Last blog we talked about building your bottom-line by focusing on new business. Today I wanted to talk about the best, no, actually that should be the only, way to do that. Using the WIIFM principle.
For those as yet uninitiated, the basis of the WIIFM principle acronym is what’s in it for me. But rather than looking at something from your own perspective – look through the eyes of your customer’s. So how do you do that? Here are seven tips that will help you get very clear on what your customer’s WIIFM is.
1. Who does your business talk to?
Take a hard look at how you present organisation/product/service. Who does it really talk to – them or you?
Look at your touchpoints (presentations, brochures, website) – through the eyes of your customer. How many times do you use the word you and your vs the number of times you use I, we, our, my, etc. How does your receptionist greet your customers when they call or visit. Look t. Make sure the whole experience focusses on your customers’ needs – not yours.
2. Ask “So what?”
For every claim you make about your product/service (fast, cost-efficient, one of a kind) ask yourself “So what? Why is that important to my customer?”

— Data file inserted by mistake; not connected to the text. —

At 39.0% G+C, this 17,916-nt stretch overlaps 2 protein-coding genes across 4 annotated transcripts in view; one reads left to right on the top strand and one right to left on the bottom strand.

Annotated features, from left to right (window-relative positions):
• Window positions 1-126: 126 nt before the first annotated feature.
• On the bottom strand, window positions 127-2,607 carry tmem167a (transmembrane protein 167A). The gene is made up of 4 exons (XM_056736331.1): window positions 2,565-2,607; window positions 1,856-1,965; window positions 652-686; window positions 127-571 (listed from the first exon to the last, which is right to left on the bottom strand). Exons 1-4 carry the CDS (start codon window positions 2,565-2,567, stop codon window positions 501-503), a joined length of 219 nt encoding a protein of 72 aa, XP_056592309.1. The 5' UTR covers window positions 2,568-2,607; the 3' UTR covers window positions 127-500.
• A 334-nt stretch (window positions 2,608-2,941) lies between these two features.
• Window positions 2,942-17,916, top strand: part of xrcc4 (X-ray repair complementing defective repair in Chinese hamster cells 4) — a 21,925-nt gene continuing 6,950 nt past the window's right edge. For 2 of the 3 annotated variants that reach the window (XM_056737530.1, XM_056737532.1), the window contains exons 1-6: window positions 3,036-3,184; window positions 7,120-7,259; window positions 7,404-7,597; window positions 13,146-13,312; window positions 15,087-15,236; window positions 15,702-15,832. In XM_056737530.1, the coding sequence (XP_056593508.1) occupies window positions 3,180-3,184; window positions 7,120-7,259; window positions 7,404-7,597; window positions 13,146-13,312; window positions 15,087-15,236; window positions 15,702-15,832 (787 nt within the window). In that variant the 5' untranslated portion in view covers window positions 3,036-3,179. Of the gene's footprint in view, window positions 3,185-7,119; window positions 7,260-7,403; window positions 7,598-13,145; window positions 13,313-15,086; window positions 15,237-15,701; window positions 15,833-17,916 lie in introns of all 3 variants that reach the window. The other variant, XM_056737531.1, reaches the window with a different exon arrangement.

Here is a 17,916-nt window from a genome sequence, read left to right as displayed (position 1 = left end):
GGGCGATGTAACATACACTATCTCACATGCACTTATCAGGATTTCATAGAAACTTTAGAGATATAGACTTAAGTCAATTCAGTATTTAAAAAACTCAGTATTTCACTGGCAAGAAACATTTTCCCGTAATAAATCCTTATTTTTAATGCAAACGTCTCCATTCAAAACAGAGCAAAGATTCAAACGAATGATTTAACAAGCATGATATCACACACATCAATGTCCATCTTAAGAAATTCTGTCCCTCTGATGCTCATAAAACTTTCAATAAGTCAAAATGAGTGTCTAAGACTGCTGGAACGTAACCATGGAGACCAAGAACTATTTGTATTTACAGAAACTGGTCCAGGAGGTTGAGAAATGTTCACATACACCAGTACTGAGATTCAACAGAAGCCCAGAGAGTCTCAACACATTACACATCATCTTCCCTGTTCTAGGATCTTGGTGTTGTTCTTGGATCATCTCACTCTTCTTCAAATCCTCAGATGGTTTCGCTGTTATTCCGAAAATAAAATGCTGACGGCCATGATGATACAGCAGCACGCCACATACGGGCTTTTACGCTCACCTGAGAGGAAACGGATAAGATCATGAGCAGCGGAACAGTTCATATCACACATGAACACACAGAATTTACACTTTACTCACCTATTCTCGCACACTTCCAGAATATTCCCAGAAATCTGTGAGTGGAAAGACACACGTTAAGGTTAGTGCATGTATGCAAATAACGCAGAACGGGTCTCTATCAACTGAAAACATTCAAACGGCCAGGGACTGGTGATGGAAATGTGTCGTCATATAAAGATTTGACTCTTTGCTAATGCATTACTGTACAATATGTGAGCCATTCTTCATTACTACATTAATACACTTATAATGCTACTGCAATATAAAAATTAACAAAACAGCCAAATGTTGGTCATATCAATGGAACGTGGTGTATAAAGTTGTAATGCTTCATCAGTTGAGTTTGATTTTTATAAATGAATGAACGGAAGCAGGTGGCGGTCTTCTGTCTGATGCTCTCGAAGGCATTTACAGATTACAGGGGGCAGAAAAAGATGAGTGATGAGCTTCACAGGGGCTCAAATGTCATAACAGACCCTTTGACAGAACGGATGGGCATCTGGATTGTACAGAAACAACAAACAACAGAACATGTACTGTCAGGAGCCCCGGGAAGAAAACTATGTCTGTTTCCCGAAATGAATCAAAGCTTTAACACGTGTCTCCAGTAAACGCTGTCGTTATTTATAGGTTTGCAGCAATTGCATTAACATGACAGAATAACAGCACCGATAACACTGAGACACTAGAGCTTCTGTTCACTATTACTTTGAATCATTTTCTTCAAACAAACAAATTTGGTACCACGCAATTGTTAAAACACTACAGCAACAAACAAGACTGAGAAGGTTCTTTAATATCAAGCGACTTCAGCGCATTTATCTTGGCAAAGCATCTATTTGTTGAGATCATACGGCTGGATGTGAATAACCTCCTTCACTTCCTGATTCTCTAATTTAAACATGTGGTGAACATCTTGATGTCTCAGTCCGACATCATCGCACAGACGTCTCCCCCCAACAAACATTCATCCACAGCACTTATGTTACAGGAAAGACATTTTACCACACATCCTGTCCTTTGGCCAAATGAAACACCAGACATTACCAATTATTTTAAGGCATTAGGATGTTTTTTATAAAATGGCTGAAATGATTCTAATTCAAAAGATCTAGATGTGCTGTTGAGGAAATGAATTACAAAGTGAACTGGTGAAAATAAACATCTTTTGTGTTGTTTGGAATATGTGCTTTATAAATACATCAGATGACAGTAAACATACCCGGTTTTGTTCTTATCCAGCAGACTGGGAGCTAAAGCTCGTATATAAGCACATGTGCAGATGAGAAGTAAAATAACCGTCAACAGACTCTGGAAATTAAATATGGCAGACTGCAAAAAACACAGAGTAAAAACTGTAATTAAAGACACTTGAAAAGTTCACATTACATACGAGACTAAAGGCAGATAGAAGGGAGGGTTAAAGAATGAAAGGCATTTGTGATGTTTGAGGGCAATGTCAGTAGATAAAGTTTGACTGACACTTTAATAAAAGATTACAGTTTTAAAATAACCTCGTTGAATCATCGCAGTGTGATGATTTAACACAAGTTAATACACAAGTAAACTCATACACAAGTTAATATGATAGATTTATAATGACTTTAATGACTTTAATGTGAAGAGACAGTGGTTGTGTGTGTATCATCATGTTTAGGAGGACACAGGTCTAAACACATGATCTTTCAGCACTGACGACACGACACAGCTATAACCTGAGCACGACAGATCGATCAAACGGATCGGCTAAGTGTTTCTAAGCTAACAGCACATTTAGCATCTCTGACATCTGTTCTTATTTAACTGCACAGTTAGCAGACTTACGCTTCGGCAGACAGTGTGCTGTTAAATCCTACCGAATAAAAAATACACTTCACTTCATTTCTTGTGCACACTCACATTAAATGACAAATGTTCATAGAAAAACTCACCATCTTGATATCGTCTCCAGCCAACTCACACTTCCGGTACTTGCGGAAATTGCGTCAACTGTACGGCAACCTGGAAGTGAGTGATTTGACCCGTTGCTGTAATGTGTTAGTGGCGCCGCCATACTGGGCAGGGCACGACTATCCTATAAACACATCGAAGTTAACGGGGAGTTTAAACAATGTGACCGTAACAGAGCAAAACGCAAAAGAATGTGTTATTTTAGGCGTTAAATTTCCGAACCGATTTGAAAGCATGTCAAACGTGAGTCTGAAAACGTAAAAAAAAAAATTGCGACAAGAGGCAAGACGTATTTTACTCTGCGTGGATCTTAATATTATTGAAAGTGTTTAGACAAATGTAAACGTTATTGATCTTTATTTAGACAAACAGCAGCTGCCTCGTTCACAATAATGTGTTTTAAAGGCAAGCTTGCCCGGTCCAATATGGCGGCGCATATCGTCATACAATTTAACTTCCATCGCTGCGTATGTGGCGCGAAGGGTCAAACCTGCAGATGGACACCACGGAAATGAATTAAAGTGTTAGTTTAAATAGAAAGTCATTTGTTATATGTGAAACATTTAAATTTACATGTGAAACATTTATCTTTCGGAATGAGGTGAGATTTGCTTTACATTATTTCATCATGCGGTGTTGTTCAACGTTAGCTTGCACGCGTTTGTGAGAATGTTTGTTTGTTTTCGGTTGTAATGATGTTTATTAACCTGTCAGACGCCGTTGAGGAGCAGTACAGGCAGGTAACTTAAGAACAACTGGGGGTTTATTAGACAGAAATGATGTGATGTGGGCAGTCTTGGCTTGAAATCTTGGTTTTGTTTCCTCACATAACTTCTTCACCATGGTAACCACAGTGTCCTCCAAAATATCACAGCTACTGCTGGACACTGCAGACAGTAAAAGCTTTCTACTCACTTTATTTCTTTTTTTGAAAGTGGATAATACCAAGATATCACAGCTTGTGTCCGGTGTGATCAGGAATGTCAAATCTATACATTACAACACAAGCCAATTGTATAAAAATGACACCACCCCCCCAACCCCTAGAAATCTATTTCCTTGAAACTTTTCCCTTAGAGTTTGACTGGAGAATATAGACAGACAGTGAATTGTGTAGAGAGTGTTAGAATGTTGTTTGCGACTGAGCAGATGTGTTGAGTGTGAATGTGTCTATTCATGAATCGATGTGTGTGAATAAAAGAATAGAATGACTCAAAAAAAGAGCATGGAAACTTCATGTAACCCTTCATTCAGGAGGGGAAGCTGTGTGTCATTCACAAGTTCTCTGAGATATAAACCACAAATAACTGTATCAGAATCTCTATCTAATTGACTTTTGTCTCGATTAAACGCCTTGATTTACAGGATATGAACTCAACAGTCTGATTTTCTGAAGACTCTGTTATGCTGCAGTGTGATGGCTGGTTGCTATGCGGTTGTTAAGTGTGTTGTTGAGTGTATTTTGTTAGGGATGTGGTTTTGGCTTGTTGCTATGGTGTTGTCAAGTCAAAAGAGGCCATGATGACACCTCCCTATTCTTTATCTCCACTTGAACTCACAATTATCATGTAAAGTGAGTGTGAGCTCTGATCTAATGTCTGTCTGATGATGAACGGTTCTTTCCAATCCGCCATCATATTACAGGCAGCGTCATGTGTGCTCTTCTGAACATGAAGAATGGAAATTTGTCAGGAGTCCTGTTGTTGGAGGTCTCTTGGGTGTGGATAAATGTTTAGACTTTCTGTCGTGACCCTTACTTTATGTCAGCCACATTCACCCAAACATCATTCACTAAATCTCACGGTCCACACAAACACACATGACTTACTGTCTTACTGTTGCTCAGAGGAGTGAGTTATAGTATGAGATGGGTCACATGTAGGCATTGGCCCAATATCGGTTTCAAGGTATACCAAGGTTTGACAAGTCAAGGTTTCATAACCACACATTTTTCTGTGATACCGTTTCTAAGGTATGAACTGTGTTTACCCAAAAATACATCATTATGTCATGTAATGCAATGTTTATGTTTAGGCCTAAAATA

3. Use emotions!!
Paint pictures using those emotions. Don’t kid yourself that B2B buyers don’t buy on emotion. They do – it’s just a different kind of emotion. They want to succeed, have a bigger staff, be the one who saved the company all that money, gets that promotion, or just has less stress or more time with their family, boat, doing the things they love, rather than stuffing around over a piece of equipment, technology, staff member who’s not performing as promised.
4. Use a 2nd set of eyes
Have someone not connected with your business (or industry) tell you what your product or service delivers and why that’s important to your customer. This is where external consultants can really help – but only if they really understand the WIIFM principle across all (and not all do).
5. Test drive your WIIFM message first
Once you know what you really deliver to your customers – try it on a couple of your best customers. Ask their thoughts and really listen – people love giving their opinion and they’ll love you even more for asking.
6. Have one message
Once you’re clear on your WIIFM message, use the same words and emotions in your brochures, sales calls, website, etc. Tailor it slightly for each customer – not everyone will have a boat (or a family). Find out what’s important to them and refer back to it from time to time.
7. Put your customer at the centre of all you do – central to the WIIFM principle
When you write or produce anything or plan or deliver a presentation, pitch or sales call, make sure your customer is at the heart of it – every time. All you really need to do is think about why your customer is talking to you, reading your materials or visiting your site. What are they hoping is in it for them?
And there you have it.
If we can help you better integrate WIIFM principles into your business, we’d be delighted to help.